When the "big one" hits — we're talking earthquake here — it's less than comforting to know that on the list of local buildings most likely to collapse is the one housing a key 9-1-1 dispatch center.

When the "big one" hits — we're talking earthquake here — it's less than comforting to know that on the list of local buildings most likely to collapse is the one housing a key 9-1-1 dispatch center.

To be sure, other buildings on the highest-risk list are cause for concern as well. The list compiled by state officials includes one of Medford's fire stations, the Butte Falls Volunteer Fire Department, 10 public schools and two Rogue Community College buildings. All should be upgraded as soon as possible, along with 45 other school and emergency buildings rated as high-risk but not among the top 15.

But it is the Southern Oregon Regional Communications Center on the top floor of the Jackson County Courthouse that ought to get top priority for swift official action. And retrofitting the courthouse to make it more earthquake-resistant is not the action we have in mind.

SORC is one of two dispatch centers in the county, the other being Rogue Valley Consolidated Communications, operated by the city of Medford. Talks aimed at merging the two centers broke off five years ago in a squabble over voting power among the various jurisdictions involved.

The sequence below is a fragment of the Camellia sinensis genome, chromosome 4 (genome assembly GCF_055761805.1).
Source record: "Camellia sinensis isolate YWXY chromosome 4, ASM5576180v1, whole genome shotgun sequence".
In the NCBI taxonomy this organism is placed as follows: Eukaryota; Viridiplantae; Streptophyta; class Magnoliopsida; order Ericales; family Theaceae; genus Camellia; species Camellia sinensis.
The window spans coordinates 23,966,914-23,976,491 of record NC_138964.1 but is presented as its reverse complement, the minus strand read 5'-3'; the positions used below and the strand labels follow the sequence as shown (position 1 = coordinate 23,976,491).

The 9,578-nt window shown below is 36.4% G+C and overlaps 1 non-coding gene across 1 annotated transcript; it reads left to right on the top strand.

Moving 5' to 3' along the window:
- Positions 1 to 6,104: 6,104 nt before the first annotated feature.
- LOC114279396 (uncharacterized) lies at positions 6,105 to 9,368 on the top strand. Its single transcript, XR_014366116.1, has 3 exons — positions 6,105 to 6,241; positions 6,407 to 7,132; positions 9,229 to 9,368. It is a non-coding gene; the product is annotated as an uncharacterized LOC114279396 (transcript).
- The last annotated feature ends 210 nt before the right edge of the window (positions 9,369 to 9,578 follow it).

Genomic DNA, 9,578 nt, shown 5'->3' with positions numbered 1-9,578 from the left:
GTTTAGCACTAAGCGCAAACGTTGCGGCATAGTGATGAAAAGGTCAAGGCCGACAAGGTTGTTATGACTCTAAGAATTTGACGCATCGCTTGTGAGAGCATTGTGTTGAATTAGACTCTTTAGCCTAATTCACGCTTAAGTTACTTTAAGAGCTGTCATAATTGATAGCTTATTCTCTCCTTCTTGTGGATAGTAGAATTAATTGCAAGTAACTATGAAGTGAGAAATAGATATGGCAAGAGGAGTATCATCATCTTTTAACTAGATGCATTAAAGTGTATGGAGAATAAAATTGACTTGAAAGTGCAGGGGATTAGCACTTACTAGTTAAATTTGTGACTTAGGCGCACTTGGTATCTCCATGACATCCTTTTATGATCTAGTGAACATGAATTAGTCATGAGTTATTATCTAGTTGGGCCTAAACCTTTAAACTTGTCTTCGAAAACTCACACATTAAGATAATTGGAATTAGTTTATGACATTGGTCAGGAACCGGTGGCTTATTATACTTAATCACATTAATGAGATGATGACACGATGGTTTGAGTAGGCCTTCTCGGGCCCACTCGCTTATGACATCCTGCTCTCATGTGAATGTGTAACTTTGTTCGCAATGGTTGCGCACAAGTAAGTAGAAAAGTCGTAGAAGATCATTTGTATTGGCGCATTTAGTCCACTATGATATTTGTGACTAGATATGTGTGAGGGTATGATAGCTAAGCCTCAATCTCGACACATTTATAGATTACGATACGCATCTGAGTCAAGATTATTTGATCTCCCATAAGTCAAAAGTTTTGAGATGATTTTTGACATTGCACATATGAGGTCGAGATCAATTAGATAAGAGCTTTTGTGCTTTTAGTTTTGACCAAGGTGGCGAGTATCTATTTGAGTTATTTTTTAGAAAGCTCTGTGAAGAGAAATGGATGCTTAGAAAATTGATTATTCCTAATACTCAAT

Those talks were revived in April.

A key element in discussions of a merger is the fact that neither dispatch center is large enough to accommodate both under one roof. The obvious solution is to pool resources and build one new, state-of-the-art building designed with the latest earthquake-resistant architecture.

The state Legislature is creating a seismic upgrade grant program, but funding it will take time. And it is unclear whether the county courthouse could be made safe enough for a dispatch center even if funding were available.

Meanwhile, one of the most crucial links in Jackson County's public safety system is at risk of being rendered inoperable in a major earthquake. There is no excuse for not addressing that risk immediately.

If local government officials didn't think they had a good reason to quickly do what common sense dictates should be done — combine all dispatch services in one agency under one roof — they do now.